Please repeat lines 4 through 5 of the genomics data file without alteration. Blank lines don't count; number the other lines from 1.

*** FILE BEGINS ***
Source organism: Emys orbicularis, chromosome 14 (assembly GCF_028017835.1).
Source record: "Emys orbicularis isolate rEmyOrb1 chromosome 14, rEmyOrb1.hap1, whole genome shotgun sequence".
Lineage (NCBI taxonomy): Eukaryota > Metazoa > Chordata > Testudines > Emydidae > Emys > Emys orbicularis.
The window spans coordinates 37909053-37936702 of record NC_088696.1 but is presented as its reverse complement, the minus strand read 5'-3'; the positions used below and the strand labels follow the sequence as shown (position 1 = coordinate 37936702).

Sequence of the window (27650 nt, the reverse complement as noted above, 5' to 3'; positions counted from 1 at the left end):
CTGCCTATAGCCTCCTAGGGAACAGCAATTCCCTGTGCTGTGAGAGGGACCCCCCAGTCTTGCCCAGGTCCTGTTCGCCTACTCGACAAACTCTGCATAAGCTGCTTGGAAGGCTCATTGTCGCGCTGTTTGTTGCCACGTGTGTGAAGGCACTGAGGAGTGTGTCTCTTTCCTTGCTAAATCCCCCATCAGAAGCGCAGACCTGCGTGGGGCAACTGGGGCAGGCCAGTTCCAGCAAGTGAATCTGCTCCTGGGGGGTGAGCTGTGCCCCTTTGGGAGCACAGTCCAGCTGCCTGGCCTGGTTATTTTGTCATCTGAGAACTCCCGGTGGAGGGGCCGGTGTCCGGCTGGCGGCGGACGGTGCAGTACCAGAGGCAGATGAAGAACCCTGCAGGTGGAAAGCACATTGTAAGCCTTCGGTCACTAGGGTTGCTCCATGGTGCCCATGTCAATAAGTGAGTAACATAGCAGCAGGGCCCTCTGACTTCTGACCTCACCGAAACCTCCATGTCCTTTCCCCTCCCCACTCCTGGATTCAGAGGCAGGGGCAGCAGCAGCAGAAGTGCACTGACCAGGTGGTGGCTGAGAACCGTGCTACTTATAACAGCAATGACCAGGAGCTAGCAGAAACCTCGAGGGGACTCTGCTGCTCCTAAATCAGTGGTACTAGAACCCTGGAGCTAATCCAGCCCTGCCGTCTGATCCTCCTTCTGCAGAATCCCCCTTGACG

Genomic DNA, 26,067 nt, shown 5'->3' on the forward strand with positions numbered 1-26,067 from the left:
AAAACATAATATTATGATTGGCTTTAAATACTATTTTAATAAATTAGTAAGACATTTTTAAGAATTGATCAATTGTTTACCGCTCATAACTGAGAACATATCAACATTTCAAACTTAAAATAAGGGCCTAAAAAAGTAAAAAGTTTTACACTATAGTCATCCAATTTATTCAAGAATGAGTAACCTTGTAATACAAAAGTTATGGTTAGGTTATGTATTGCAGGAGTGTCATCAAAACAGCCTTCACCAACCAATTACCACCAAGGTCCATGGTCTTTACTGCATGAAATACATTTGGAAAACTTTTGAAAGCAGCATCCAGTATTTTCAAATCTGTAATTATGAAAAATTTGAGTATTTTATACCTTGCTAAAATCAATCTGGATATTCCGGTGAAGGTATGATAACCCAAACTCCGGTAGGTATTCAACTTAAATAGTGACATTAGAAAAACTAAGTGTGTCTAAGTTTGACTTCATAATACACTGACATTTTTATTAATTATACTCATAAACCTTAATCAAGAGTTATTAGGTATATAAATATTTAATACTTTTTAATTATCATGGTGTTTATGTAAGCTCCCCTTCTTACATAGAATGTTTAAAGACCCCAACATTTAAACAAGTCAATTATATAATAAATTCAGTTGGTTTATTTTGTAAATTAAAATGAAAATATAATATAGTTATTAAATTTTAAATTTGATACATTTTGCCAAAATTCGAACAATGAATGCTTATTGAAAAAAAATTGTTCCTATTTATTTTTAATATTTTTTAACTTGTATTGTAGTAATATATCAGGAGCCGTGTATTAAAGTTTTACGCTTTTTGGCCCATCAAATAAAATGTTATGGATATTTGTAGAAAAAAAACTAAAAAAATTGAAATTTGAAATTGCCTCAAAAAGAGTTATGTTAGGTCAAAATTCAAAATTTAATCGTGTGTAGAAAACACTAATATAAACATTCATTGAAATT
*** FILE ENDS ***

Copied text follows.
The window spans coordinates 37909053-37936702 of record NC_088696.1 but is presented as its reverse complement, the minus strand read 5'-3'; the positions used below and the strand labels follow the sequence as shown (position 1 = coordinate 37936702).

Sequence of the window (27650 nt, the reverse complement as noted above, 5' to 3'; positions counted from 1 at the left end):